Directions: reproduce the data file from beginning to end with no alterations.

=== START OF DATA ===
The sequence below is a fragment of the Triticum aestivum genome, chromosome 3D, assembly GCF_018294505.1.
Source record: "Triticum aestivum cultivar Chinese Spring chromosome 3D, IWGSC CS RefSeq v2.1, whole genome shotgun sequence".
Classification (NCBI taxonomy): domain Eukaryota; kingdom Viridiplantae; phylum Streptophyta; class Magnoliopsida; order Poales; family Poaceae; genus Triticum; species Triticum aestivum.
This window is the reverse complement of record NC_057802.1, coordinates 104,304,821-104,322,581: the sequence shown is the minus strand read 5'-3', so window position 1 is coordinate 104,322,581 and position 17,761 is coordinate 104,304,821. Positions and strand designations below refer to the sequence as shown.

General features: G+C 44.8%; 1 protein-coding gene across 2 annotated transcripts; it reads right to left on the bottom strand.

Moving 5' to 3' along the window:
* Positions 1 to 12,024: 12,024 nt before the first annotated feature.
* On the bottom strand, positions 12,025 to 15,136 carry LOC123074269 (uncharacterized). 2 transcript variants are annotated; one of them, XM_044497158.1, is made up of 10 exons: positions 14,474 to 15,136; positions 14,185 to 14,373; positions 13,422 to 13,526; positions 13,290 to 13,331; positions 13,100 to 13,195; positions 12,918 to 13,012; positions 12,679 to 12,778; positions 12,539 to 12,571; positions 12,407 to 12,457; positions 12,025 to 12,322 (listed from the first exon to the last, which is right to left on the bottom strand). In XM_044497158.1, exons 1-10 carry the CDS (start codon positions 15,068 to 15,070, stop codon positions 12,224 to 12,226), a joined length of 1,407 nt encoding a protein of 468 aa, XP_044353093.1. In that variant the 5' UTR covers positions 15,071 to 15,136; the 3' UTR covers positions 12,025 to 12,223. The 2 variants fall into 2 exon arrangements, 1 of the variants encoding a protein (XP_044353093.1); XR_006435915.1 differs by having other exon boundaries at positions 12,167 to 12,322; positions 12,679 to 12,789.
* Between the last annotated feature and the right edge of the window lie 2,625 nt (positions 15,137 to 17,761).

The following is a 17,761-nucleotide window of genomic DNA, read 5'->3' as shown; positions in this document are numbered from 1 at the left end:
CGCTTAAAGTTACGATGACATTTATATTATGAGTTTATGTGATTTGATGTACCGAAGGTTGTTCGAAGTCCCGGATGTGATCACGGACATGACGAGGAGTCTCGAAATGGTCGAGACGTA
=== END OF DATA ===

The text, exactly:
The sequence below is a fragment of the Triticum aestivum genome, chromosome 3D, assembly GCF_018294505.1.
Source record: "Triticum aestivum cultivar Chinese Spring chromosome 3D, IWGSC CS RefSeq v2.1, whole genome shotgun sequence".
Classification (NCBI taxonomy): domain Eukaryota; kingdom Viridiplantae; phylum Streptophyta; class Magnoliopsida; order Poales; family Poaceae; genus Triticum; species Triticum aestivum.
This window is the reverse complement of record NC_057802.1, coordinates 104,304,821-104,322,581: the sequence shown is the minus strand read 5'-3', so window position 1 is coordinate 104,322,581 and position 17,761 is coordinate 104,304,821. Positions and strand designations below refer to the sequence as shown.

General features: G+C 44.8%; 1 protein-coding gene across 2 annotated transcripts; it reads right to left on the bottom strand.

Moving 5' to 3' along the window:
* Positions 1 to 12,024: 12,024 nt before the first annotated feature.
* On the bottom strand, positions 12,025 to 15,136 carry LOC123074269 (uncharacterized). 2 transcript variants are annotated; one of them, XM_044497158.1, is made up of 10 exons: positions 14,474 to 15,136; positions 14,185 to 14,373; positions 13,422 to 13,526; positions 13,290 to 13,331; positions 13,100 to 13,195; positions 12,918 to 13,012; positions 12,679 to 12,778; positions 12,539 to 12,571; positions 12,407 to 12,457; positions 12,025 to 12,322 (listed from the first exon to the last, which is right to left on the bottom strand). In XM_044497158.1, exons 1-10 carry the CDS (start codon positions 15,068 to 15,070, stop codon positions 12,224 to 12,226), a joined length of 1,407 nt encoding a protein of 468 aa, XP_044353093.1. In that variant the 5' UTR covers positions 15,071 to 15,136; the 3' UTR covers positions 12,025 to 12,223. The 2 variants fall into 2 exon arrangements, 1 of the variants encoding a protein (XP_044353093.1); XR_006435915.1 differs by having other exon boundaries at positions 12,167 to 12,322; positions 12,679 to 12,789.
* Between the last annotated feature and the right edge of the window lie 2,625 nt (positions 15,137 to 17,761).

The following is a 17,761-nucleotide window of genomic DNA, read 5'->3' as shown; positions in this document are numbered from 1 at the left end:
CGCTTAAAGTTACGATGACATTTATATTATGAGTTTATGTGATTTGATGTACCGAAGGTTGTTCGAAGTCCCGGATGTGATCACGGACATGACGAGGAGTCTCGAAATGGTCGAGACGTA